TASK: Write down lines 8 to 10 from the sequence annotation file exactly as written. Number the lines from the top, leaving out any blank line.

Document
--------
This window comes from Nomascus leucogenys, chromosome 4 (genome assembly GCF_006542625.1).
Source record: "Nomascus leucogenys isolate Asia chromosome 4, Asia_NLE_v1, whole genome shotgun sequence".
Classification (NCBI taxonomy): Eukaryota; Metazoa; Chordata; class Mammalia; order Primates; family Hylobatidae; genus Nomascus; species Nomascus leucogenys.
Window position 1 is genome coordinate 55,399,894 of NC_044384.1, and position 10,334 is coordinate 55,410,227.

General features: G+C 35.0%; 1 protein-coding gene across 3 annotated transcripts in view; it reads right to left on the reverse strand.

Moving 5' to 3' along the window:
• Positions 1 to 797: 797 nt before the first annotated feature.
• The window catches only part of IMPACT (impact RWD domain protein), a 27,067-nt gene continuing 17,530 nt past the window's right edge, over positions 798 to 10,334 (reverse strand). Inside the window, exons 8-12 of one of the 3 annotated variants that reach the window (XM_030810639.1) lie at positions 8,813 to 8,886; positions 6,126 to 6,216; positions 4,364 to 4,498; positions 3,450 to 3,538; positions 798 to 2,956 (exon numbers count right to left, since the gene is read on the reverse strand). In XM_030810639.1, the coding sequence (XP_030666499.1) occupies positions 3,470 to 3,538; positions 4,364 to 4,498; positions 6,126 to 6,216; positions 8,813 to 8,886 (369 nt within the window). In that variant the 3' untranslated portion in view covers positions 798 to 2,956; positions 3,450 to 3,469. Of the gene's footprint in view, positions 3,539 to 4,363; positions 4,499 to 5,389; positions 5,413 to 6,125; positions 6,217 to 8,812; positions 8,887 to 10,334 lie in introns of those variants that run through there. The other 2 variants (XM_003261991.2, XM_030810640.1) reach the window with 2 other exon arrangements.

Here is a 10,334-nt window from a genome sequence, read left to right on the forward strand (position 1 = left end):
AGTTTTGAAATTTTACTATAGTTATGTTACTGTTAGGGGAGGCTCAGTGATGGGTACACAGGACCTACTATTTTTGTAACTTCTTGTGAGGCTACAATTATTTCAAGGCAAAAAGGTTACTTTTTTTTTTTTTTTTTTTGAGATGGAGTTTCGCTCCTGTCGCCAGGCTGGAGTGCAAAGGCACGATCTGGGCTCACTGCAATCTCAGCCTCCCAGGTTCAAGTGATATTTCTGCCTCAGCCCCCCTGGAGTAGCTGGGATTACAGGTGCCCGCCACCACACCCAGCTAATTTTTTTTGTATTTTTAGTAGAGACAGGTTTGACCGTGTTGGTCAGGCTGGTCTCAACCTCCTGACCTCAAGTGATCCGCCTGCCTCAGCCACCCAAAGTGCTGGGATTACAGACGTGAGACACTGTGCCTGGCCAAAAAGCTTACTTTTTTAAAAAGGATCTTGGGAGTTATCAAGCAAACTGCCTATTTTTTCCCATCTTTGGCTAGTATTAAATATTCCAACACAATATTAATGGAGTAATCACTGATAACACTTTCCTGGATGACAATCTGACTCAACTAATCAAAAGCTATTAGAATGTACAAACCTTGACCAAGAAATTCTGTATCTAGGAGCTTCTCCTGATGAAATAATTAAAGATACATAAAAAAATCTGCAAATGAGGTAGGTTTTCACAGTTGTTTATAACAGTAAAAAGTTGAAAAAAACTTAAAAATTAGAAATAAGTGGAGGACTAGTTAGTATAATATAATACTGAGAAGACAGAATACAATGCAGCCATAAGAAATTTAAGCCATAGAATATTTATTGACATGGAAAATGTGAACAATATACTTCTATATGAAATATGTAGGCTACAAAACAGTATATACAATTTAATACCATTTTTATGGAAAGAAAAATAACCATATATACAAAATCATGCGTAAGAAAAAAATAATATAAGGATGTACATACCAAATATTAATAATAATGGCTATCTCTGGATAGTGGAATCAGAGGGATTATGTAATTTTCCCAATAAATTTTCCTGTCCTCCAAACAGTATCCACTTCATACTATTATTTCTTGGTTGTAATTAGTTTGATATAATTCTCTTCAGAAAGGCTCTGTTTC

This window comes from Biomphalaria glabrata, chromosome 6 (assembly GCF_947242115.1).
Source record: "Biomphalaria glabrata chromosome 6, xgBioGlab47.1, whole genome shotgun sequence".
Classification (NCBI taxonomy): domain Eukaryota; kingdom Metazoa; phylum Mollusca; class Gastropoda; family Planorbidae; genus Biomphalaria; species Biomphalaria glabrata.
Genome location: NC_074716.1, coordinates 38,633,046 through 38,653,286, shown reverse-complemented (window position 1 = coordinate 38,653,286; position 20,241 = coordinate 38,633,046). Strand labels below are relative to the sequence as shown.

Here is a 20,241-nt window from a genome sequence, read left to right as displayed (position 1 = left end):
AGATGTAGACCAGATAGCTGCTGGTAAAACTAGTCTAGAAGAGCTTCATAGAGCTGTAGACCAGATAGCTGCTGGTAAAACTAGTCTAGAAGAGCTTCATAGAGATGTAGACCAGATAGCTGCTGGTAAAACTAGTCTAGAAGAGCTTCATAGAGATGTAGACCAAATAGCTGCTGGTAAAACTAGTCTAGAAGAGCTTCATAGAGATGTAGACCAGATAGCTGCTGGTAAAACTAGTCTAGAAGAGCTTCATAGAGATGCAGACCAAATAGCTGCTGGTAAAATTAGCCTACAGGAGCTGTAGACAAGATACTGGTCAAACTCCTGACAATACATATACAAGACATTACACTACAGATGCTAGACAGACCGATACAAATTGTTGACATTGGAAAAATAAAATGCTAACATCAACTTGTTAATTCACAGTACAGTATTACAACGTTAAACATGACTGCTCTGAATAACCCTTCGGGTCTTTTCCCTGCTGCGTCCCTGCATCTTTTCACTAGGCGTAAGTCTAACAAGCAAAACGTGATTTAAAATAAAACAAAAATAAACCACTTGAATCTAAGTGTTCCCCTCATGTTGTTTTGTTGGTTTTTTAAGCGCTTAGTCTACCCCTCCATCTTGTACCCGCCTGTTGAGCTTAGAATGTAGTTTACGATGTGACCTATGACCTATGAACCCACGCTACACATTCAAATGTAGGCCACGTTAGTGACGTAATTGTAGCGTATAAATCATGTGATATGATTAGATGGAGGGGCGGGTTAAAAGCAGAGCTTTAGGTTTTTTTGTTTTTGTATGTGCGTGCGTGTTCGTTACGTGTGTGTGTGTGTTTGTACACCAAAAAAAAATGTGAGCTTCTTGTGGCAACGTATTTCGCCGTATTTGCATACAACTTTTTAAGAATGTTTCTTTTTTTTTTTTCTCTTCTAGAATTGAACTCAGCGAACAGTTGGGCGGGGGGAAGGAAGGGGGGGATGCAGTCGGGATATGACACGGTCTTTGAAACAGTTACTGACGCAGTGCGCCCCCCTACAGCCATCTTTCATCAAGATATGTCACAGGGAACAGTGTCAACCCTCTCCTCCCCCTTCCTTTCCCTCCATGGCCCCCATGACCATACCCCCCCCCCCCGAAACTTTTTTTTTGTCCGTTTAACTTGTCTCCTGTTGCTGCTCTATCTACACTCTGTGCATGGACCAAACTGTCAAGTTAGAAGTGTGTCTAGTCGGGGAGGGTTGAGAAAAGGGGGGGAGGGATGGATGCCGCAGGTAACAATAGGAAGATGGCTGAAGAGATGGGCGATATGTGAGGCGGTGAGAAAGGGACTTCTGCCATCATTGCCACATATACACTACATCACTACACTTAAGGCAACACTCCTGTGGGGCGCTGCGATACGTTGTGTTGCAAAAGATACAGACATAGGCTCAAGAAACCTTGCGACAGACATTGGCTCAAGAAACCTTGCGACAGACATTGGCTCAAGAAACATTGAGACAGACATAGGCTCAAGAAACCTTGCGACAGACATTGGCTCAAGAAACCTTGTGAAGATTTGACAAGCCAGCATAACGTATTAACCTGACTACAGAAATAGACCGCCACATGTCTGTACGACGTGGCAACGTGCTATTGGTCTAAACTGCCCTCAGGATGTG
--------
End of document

• The window catches only part of IMPACT (impact RWD domain protein), a 27,067-nt gene continuing 17,530 nt past the window's right edge, over positions 798 to 10,334 (reverse strand). Inside the window, exons 8-12 of one of the 3 annotated variants that reach the window (XM_030810639.1) lie at positions 8,813 to 8,886; positions 6,126 to 6,216; positions 4,364 to 4,498; positions 3,450 to 3,538; positions 798 to 2,956 (exon numbers count right to left, since the gene is read on the reverse strand). In XM_030810639.1, the coding sequence (XP_030666499.1) occupies positions 3,470 to 3,538; positions 4,364 to 4,498; positions 6,126 to 6,216; positions 8,813 to 8,886 (369 nt within the window). In that variant the 3' untranslated portion in view covers positions 798 to 2,956; positions 3,450 to 3,469. Of the gene's footprint in view, positions 3,539 to 4,363; positions 4,499 to 5,389; positions 5,413 to 6,125; positions 6,217 to 8,812; positions 8,887 to 10,334 lie in introns of those variants that run through there. The other 2 variants (XM_003261991.2, XM_030810640.1) reach the window with 2 other exon arrangements.

Here is a 10,334-nt window from a genome sequence, read left to right on the forward strand (position 1 = left end):
AGTTTTGAAATTTTACTATAGTTATGTTACTGTTAGGGGAGGCTCAGTGATGGGTACACAGGACCTACTATTTTTGTAACTTCTTGTGAGGCTACAATTATTTCAAGGCAAAAAGGTTACTTTTTTTTTTTTTTTTTTTGAGATGGAGTTTCGCTCCTGTCGCCAGGCTGGAGTGCAAAGGCACGATCTGGGCTCACTGCAATCTCAGCCTCCCAGGTTCAAGTGATATTTCTGCCTCAGCCCCCCTGGAGTAGCTGGGATTACAGGTGCCCGCCACCACACCCAGCTAATTTTTTTTGTATTTTTAGTAGAGACAGGTTTGACCGTGTTGGTCAGGCTGGTCTCAACCTCCTGACCTCAAGTGATCCGCCTGCCTCAGCCACCCAAAGTGCTGGGATTACAGACGTGAGACACTGTGCCTGGCCAAAAAGCTTACTTTTTTAAAAAGGATCTTGGGAGTTATCAAGCAAACTGCCTATTTTTTCCCATCTTTGGCTAGTATTAAATATTCCAACACAATATTAATGGAGTAATCACTGATAACACTTTCCTGGATGACAATCTGACTCAACTAATCAAAAGCTATTAGAATGTACAAACCTTGACCAAGAAATTCTGTATCTAGGAGCTTCTCCTGATGAAATAATTAAAGATACATAAAAAAATCTGCAAATGAGGTAGGTTTTCACAGTTGTTTATAACAGTAAAAAGTTGAAAAAAACTTAAAAATTAGAAATAAGTGGAGGACTAGTTAGTATAATATAATACTGAGAAGACAGAATACAATGCAGCCATAAGAAATTTAAGCCATAGAATATTTATTGACATGGAAAATGTGAACAATATACTTCTATATGAAATATGTAGGCTACAAAACAGTATATACAATTTAATACCATTTTTATGGAAAGAAAAATAACCATATATACAAAATCATGCGTAAGAAAAAAATAATATAAGGATGTACATACCAAATATTAATAATAATGGCTATCTCTGGATAGTGGAATCAGAGGGATTATGTAATTTTCCCAATAAATTTTCCTGTCCTCCAAACAGTATCCACTTCATACTATTATTTCTTGGTTGTAATTAGTTTGATATAATTCTCTTCAGAAAGGCTCTGTTTC